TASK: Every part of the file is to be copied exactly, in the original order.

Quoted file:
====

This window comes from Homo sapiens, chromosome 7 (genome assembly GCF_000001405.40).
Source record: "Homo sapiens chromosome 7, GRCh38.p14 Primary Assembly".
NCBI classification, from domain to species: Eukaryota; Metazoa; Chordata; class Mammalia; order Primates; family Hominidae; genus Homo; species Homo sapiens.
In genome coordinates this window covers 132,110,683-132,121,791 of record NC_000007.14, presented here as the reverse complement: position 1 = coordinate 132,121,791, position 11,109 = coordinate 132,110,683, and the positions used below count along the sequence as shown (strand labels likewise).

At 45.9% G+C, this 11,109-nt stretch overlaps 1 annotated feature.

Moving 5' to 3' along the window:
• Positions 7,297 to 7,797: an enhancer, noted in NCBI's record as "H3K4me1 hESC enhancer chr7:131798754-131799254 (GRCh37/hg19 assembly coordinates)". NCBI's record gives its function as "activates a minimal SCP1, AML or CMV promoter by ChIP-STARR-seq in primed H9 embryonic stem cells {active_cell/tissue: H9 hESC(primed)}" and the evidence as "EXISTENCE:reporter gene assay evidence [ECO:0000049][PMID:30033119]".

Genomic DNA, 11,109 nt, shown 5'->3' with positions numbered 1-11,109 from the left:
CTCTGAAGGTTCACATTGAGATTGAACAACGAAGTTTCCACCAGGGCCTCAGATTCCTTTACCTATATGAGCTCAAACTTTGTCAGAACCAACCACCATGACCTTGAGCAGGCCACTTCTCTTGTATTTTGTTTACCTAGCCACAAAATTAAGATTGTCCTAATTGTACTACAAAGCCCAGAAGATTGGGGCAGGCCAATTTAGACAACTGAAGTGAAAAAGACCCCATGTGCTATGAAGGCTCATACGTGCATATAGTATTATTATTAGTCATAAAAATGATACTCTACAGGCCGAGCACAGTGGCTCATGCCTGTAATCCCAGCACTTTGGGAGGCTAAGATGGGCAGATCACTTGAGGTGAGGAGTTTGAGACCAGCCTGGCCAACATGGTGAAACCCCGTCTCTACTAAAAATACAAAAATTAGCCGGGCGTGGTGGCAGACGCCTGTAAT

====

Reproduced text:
This window comes from Homo sapiens, chromosome 7 (genome assembly GCF_000001405.40).
Source record: "Homo sapiens chromosome 7, GRCh38.p14 Primary Assembly".
NCBI classification, from domain to species: Eukaryota; Metazoa; Chordata; class Mammalia; order Primates; family Hominidae; genus Homo; species Homo sapiens.
In genome coordinates this window covers 132,110,683-132,121,791 of record NC_000007.14, presented here as the reverse complement: position 1 = coordinate 132,121,791, position 11,109 = coordinate 132,110,683, and the positions used below count along the sequence as shown (strand labels likewise).

At 45.9% G+C, this 11,109-nt stretch overlaps 1 annotated feature.

Moving 5' to 3' along the window:
• Positions 7,297 to 7,797: an enhancer, noted in NCBI's record as "H3K4me1 hESC enhancer chr7:131798754-131799254 (GRCh37/hg19 assembly coordinates)". NCBI's record gives its function as "activates a minimal SCP1, AML or CMV promoter by ChIP-STARR-seq in primed H9 embryonic stem cells {active_cell/tissue: H9 hESC(primed)}" and the evidence as "EXISTENCE:reporter gene assay evidence [ECO:0000049][PMID:30033119]".

Genomic DNA, 11,109 nt, shown 5'->3' with positions numbered 1-11,109 from the left:
CTCTGAAGGTTCACATTGAGATTGAACAACGAAGTTTCCACCAGGGCCTCAGATTCCTTTACCTATATGAGCTCAAACTTTGTCAGAACCAACCACCATGACCTTGAGCAGGCCACTTCTCTTGTATTTTGTTTACCTAGCCACAAAATTAAGATTGTCCTAATTGTACTACAAAGCCCAGAAGATTGGGGCAGGCCAATTTAGACAACTGAAGTGAAAAAGACCCCATGTGCTATGAAGGCTCATACGTGCATATAGTATTATTATTAGTCATAAAAATGATACTCTACAGGCCGAGCACAGTGGCTCATGCCTGTAATCCCAGCACTTTGGGAGGCTAAGATGGGCAGATCACTTGAGGTGAGGAGTTTGAGACCAGCCTGGCCAACATGGTGAAACCCCGTCTCTACTAAAAATACAAAAATTAGCCGGGCGTGGTGGCAGACGCCTGTAAT